CPSC 410: Advanced Software Engineering
(Sept '11 start) 

Faculty: Eric Wohlstadter
Learning goals revised to provide a stronger connection between CPSC 410 and its major prerequisite CPSC 310.     
CPSC 422: Intelligent Systems (Sept ’09 start)

Faculty: Cristina Conati, Kevin Leyton-Brown, Giuseppe Carenini
Post-doc: Frank Hutter
Topic / lecture level learning goals: draft   All assignments have been revised with respect to learning goals and two new assignments have been developed.

Exploration of IBM's recently released Watson tools to see whether they might be used to create new hands-on assignments; unfortunately, the tools turned out to be inappropriate.
CPSC 425: Computer Vision (Spring '12 start) 

Faculty: Bob Woodham, Jim Little, David Lowe

Graduate Student: Tristram Southey
Course-level learning goals: complete Conducted per-question analysis of exam data before and after introducing revised materials to measure change in student learning

Student survey on course content, pacing

Added seven “practice quizzes” to provide more regular and timely self-assessment

Modified homework assignments to better align with the types of questions asked on exams
Development of simulations for use in class. Development of framework that allows students to apply concepts learned in course to real-world computer-vision tasks.

Switched language from Matlab to Python so that students can more easily access material outside of the lab
CPSC 430: Computers and Society
(Spring ’12 start)

Faculty: Kevin Leyton-Brown, Jessica Dawson

STLF: Jessica Dawson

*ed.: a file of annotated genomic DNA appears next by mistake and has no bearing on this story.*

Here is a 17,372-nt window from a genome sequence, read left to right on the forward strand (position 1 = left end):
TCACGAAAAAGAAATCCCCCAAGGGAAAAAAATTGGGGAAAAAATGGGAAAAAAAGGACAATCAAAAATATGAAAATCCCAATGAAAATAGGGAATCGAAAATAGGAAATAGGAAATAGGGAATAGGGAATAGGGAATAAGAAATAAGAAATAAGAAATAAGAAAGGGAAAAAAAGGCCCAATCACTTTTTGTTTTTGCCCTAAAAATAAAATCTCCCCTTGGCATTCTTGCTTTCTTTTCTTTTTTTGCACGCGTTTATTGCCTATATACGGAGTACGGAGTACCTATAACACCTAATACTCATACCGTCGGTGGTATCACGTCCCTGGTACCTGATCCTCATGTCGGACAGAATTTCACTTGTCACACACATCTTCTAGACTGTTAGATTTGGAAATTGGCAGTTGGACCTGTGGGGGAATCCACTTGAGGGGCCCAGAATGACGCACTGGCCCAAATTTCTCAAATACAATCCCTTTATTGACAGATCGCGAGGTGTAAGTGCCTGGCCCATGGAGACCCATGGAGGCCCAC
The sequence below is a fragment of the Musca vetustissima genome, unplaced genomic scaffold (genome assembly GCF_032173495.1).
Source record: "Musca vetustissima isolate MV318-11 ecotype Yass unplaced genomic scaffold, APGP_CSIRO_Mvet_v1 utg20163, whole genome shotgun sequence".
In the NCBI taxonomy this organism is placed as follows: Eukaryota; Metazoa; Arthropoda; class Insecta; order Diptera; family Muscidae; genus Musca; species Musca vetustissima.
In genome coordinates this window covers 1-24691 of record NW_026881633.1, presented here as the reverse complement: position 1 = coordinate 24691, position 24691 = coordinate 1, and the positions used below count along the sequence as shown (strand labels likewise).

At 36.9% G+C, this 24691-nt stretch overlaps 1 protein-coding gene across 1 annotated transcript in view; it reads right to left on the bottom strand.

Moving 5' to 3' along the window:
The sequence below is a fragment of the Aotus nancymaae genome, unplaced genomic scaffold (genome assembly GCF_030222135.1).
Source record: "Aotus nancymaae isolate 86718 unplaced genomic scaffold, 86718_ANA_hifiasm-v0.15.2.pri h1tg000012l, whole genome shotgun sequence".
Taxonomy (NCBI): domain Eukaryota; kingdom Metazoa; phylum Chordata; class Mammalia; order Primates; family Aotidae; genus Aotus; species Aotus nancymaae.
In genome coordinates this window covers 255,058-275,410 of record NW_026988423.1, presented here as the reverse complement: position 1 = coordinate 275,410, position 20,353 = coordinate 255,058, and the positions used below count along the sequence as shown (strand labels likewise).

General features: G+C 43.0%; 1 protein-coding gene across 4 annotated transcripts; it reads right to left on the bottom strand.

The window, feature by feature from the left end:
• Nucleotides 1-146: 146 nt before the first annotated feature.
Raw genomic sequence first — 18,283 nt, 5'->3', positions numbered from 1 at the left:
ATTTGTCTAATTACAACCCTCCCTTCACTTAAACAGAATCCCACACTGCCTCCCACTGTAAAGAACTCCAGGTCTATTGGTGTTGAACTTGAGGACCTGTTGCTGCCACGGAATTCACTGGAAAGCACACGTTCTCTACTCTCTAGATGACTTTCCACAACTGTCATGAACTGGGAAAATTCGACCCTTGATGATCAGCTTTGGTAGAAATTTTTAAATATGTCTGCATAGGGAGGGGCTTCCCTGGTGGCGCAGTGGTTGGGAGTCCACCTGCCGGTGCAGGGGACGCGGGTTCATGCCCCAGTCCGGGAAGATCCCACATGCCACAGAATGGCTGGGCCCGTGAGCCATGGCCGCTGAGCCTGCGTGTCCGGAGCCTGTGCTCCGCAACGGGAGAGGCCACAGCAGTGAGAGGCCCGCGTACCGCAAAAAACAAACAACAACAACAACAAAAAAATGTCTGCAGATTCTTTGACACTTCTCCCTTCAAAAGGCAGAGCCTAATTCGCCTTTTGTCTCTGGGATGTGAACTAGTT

Graduate Students: Chris Thornton & James Wright
Course-level learning goals: complete Added 11 weekly essays with an automated calibrated peer review system

Compared final exam results across multiple years

Post-survey to assess student attitudes toward calibrated peer review system (Fall 2014, 2015)
Identified weekly pre-class reading assignments. Developed related mini-essays that students must complete prior to class. Essays are peer-reviewed. Class time can then focus on discussion, group exercises and analysis of arguments.

Developed Mechanical TA, a software system to manage peer review of essays and reduce TA marking effort. Improved user interface developed and tested in fall 2014.

Developed bank of calibration essays for students (and TAs) to practice on. Calibration essays are also silently & randomly included into the peer review process to spot-check quality of independent reviewers.

2015: Revised in-lecture activities and developed a set of worksheets for every lecture to facilitate peer-discussions on case studies during lectures.
CPSC 444: Advanced Methods for Human Computer Interaction
(Sept '10 start)

Faculty: Joanna McGrenere, Jessica Dawson

STLF: Jessica Dawson

Graduate Student Kailun Zhang
Course-level learning goals: complete Post survey to assess course revisions (Winter 2016). Added practical component to each tutorial in response to feedback from students. 

Reworked project and labs to streamline descriptions and milestones. 

Improved tutorial instructions for TAs

Created a new lab to teach Android phone development skills.

2016:
Transitioned to a more blended-learning approach: In-person tutorials were eliminated, and content was adapted a combination of online pre-class tutorials and in-lecture activities.